The expanded staff has been trained to operate new technology, including a Crizalnon-glare coating center installed about 18 months ago. Precision is currently installing digital surfacing, and intends to move ahead with multi-axis edging in 2012.

"The installation of advanced technology is necessary for our lab to assume a cutting edge position in our marketplace. Ideally it will allow us attract a greater amount of unique work from discriminating ECPs," Becker noted.

But the learning curve has not been forgiving.

"We were green when we installed non-glare coating. Regardless how much our vendor prepared us, we underestimated the commitment it would take to produce a quality product," Becker admitted.

In a market that has a "big box" store around each corner, Precision Optical is focused onpremium optical products and providing ECPs with presentation tools and staff training to enhance their sales. The lab also offers incentives that ECPs may use to enhance practice and staff.

Precision has not ignored online marketing, investing in a website developed as a resource for consumers and ECPs. Becker noted that with effort, the website has a more favored spot with many search engines.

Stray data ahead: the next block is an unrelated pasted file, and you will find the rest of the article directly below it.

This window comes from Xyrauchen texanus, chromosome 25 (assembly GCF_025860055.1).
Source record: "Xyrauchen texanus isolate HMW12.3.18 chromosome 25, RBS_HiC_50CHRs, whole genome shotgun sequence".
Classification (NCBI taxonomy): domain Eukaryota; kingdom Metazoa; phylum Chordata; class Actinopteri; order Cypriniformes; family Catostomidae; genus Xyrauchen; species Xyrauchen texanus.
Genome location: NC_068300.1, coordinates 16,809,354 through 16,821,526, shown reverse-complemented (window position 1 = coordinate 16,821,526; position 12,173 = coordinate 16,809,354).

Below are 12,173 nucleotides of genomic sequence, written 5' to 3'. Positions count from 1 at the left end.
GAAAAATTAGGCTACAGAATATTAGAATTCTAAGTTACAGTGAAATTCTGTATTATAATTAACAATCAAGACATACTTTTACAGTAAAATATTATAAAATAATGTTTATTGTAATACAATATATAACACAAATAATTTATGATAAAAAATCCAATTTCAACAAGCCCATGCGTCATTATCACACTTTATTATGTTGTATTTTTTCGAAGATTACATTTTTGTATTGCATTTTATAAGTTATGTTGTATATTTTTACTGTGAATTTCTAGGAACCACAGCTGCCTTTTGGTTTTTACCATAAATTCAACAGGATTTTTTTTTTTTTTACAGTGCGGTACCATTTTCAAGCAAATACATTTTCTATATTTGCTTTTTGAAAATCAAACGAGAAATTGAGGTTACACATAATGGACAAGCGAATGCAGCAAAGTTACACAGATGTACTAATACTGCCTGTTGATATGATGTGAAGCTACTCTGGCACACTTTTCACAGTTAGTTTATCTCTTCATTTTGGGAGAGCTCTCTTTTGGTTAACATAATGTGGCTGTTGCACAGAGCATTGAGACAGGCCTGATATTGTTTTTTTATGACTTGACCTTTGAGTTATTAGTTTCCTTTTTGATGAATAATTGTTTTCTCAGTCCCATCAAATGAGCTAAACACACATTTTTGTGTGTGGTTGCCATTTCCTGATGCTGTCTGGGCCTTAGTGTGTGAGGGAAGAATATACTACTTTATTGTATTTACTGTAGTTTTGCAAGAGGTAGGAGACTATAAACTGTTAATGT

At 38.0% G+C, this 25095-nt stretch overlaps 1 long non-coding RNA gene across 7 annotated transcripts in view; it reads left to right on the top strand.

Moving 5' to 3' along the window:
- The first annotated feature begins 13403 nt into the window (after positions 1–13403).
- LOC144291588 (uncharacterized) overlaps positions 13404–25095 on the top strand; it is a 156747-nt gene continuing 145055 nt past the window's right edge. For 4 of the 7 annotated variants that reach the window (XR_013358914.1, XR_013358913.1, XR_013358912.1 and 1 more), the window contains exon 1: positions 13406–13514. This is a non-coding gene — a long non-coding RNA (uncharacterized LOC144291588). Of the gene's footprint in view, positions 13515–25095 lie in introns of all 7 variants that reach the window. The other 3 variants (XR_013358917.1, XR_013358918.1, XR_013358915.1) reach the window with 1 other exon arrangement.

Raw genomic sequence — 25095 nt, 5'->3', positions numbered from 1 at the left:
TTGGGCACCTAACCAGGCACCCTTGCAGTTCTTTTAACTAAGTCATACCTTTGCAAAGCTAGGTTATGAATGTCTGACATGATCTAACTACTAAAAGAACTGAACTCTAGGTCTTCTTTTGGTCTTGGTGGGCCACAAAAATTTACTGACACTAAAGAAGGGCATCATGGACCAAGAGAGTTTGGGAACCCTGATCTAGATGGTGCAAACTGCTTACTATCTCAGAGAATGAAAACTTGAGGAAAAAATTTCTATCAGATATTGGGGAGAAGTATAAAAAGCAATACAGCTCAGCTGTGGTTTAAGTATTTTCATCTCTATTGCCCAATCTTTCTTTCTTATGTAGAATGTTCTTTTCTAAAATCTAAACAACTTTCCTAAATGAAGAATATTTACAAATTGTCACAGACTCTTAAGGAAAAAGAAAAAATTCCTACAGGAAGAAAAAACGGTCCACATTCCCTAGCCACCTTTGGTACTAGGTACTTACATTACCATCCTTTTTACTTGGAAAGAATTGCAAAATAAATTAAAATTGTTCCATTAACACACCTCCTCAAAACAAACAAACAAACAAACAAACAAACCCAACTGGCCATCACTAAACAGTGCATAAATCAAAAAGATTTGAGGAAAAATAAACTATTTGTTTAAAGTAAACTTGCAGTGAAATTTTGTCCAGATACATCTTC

"Primarily, we are trying to use our site as a way for a consumer to find a local eye care professional who happens to be one of our customers," Becker said. "If our customers grow, there is a good chance we will too. Our continued energy will be to drive consumers to our top customers."



LabTalk Spotlight

Right On Track: Lab Automation and Efficiencies

By Julie Bos

Whether your lab is well underway with automation or still stuck at the starting line, one thing is certain: Increasing automation is a critical component to crossing the finish line with higher efficiency, higher profits and a more competitive business model.

"There's a great interest in automation today—even if for no other reasons than to help control costs and improve the movement of product throughout the laboratory," said Richard Palmer, consultant at Practical Engineering. "Creating an effective automated laboratory is as much technical as it is an exercise in logistics."